Bar-Ilan University's Parashat Hashavua Study Center

Parashat Va-Yetze 5765/ November 20, 2004

Lectures on the weekly Torah reading by the faculty of Bar-Ilan University in Ramat Gan , Israel . A project of the Faculty of Jewish Studies, Paul and Helene Shulman Basic Jewish Studies Center, and the Office of the Campus Rabbi. Published on the Internet under the sponsorship of Bar-Ilan University 's International Center for Jewish Identity. Prepared for Internet Publication by the Computer Center Staff at Bar-Ilan University . Inquiries and comments to: Dr. Isaac Gottlieb, Department of Bible,


The G-d of Jacob

Dr. Raphael Yarhi


Prof. Yeshayahu Leibowitz [1] notes that the story about our patriarch Jacob fills about 58% of the book of Genesis, and from this he concludes that the book ought to be called “The Book of our Patriarch Jacob.”  Further, he concludes that if Abraham is presented in Genesis as the father of acknowledgment of the Lord, monotheism and love of G-d, according to the tradition that he passed on to his children, then Jacob is the father of the people of Israel in actual fact.  The life of Jacob served as “a precursor for his offspring” (siman la-banim) [2] more so than the lives of Abraham or Isaac. [3]   Therefore, G-d accompanies the children of Israel, as a nation, throughout their history, in a manner resembling the way He related to Jacob—Elohe Yaakov-- and not the way He related to Abraham and Isaac.   We shall expand on this subject below.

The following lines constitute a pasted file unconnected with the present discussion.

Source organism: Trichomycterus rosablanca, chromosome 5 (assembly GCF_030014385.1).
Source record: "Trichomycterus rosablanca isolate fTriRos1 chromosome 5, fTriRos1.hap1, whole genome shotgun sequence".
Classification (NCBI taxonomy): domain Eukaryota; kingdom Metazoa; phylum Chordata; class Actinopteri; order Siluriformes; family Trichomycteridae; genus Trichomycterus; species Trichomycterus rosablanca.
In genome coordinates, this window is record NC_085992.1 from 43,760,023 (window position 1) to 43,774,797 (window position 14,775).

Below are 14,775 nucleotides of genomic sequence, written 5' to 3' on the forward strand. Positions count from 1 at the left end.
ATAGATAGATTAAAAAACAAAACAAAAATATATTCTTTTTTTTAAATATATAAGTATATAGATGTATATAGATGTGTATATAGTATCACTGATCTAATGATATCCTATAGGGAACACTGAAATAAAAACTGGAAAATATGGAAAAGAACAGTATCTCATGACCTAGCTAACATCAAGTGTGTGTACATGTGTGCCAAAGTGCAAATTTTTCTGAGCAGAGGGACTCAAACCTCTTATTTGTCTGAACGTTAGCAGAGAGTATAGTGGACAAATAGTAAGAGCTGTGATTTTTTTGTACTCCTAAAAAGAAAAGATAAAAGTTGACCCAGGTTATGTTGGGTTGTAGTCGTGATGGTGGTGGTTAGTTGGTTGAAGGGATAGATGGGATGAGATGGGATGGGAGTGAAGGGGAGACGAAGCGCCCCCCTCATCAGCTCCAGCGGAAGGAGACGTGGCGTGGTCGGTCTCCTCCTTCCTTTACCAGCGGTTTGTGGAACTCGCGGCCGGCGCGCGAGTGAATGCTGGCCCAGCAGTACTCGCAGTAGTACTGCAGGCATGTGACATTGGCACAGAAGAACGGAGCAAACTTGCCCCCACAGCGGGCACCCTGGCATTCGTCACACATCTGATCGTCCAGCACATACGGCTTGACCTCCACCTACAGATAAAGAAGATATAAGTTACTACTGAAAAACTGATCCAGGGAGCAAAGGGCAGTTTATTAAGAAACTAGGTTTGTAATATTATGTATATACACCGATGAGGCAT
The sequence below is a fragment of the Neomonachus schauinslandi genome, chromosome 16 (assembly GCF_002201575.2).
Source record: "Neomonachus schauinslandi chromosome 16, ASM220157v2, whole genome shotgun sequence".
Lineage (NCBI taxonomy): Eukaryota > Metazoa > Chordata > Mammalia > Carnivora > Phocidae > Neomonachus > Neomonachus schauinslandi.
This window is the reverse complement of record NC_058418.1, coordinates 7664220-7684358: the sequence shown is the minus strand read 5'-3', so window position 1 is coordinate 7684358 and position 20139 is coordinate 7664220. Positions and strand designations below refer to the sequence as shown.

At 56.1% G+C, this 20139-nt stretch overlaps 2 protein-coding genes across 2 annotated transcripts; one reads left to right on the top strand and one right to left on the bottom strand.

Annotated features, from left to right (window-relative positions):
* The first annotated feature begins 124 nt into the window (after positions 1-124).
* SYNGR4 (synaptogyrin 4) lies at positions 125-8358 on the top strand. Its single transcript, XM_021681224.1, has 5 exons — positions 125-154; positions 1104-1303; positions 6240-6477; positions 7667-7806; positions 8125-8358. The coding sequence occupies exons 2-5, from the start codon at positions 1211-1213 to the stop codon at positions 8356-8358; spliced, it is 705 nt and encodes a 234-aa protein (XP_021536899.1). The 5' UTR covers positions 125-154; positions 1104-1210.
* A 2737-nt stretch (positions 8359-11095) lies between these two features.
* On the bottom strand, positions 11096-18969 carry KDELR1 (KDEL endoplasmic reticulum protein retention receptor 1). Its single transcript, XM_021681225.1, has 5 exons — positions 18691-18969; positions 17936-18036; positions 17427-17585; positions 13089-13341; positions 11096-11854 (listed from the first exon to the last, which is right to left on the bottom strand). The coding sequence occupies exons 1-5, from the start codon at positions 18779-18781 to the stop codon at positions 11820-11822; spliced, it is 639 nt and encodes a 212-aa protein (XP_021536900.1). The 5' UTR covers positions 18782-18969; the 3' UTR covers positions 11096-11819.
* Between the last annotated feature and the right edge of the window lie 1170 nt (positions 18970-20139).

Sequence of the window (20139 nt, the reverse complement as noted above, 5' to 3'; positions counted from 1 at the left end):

The G-d of Abraham was the “G-d of going forth” – “Go forth from your native land and from your father’s house” (Gen. 12:1).   Abraham went forth to Beth-El, to Mount Moriah, to Hebron, to Beer-sheba, to Gerar, to Egypt, and other places.   Abraham needed G-d’s constant assistance and His revelation every step of the way, and therefore we are told that the Holy One, blessed be He, intervened and delivered him at almost every turn.  G-d revealed Himself to Abraham numerous times:  at the covenant of the pieces, after he parted from Lot, in Egypt, when Hagar was sent off, in the story of the binding of Isaac, and others.   Abraham’s war on the four kings also was miraculous.

The G-d of Isaac was the “G-d of residing” – “Reside in this land, and I will be with you and bless you” (Gen. 26:3).   G-d accompanied him behind the scenes, as he resided in the land.  Isaac was like a pampered son who lived on the merits of his fathers.   He was the preferred son.   He had no family struggles as did Jacob with Esau, since Ishmael had been cleared out of his way by his parents.   He did not have to toil in order to marry his heart’s delight, since Abraham had arranged him a marriage.   Likewise, Isaac did not have to cope with preferring the good son over the bad one, as did Rebekah, since Isaac loved Esau quite simply, without any reservations or misgivings.